60 Pages Posted: 23 Jul 2013 Last revised: 27 Jan 2014
Date Written: January 26, 2014
We use the geographic distance between a doctor’s office and drug company headquarters to instrument for the likelihood of pecuniary transfers, such as meals or speaking fees. Doctors tilt prescriptions in favor of the paying firm’s drugs, shifting away from both branded and generic substitutes. Larger transfers cause larger shifts in prescriptions. We explore two potential explanations: 1) information flow (or its perception), and 2) rent seeking. Payments increase prescriptions of branded drugs over generic equivalents, situations where information cannot play a large role. However, doctors residing in states known to be corrupt in other ways (e.g., electoral fraud) are much more sensitive to payments from the drug industry, as are male doctors.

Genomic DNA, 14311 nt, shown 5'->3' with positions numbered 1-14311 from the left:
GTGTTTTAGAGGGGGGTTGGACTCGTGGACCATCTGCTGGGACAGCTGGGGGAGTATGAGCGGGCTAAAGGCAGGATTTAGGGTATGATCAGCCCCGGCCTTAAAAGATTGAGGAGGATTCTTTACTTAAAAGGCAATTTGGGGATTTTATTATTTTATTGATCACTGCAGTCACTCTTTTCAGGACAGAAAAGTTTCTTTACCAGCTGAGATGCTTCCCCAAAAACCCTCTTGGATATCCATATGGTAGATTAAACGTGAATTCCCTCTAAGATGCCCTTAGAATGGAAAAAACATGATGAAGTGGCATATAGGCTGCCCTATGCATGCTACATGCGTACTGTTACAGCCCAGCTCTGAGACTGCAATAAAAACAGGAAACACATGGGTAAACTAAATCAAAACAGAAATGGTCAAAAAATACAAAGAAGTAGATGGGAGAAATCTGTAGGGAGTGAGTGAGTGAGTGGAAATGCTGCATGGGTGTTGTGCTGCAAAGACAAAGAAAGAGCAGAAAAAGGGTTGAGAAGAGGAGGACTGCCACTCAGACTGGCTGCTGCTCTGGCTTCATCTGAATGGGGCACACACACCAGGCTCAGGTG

Keywords: physician payments, prescription behavior, Sunshine Act
JEL Classification: I10, I18
Suggested Citation: Suggested Citation
Engelberg, Joseph and Parsons, Christopher A. and Tefft, Nathan, Financial Conflicts of Interest in Medicine (January 26, 2014). Available at SSRN: https://ssrn.com/abstract=2297094 or http://dx.doi.org/10.2139/ssrn.2297094